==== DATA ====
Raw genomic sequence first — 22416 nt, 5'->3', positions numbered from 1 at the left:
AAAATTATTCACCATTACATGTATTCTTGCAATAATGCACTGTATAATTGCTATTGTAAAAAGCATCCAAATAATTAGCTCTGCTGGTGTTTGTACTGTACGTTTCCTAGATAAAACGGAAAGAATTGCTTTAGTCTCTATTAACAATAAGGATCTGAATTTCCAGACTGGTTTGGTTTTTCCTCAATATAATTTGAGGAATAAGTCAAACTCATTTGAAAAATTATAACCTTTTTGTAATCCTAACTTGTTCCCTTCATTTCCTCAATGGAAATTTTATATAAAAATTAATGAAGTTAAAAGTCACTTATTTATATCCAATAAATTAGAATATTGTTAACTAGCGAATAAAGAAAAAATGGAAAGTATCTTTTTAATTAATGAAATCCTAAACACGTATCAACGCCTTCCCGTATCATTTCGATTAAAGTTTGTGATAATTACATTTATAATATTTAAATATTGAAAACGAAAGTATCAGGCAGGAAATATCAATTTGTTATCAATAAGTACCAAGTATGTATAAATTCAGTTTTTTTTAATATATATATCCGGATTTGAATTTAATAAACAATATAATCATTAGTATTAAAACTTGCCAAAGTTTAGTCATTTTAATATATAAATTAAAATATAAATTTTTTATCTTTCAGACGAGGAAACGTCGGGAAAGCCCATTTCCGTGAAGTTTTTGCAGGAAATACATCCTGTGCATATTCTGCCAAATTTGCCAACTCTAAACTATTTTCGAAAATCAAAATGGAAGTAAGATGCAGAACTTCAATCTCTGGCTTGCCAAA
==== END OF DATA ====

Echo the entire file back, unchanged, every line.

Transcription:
Raw genomic sequence first — 22416 nt, 5'->3', positions numbered from 1 at the left:
AAAATTATTCACCATTACATGTATTCTTGCAATAATGCACTGTATAATTGCTATTGTAAAAAGCATCCAAATAATTAGCTCTGCTGGTGTTTGTACTGTACGTTTCCTAGATAAAACGGAAAGAATTGCTTTAGTCTCTATTAACAATAAGGATCTGAATTTCCAGACTGGTTTGGTTTTTCCTCAATATAATTTGAGGAATAAGTCAAACTCATTTGAAAAATTATAACCTTTTTGTAATCCTAACTTGTTCCCTTCATTTCCTCAATGGAAATTTTATATAAAAATTAATGAAGTTAAAAGTCACTTATTTATATCCAATAAATTAGAATATTGTTAACTAGCGAATAAAGAAAAAATGGAAAGTATCTTTTTAATTAATGAAATCCTAAACACGTATCAACGCCTTCCCGTATCATTTCGATTAAAGTTTGTGATAATTACATTTATAATATTTAAATATTGAAAACGAAAGTATCAGGCAGGAAATATCAATTTGTTATCAATAAGTACCAAGTATGTATAAATTCAGTTTTTTTTAATATATATATCCGGATTTGAATTTAATAAACAATATAATCATTAGTATTAAAACTTGCCAAAGTTTAGTCATTTTAATATATAAATTAAAATATAAATTTTTTATCTTTCAGACGAGGAAACGTCGGGAAAGCCCATTTCCGTGAAGTTTTTGCAGGAAATACATCCTGTGCATATTCTGCCAAATTTGCCAACTCTAAACTATTTTCGAAAATCAAAATGGAAGTAAGATGCAGAACTTCAATCTCTGGCTTGCCAAA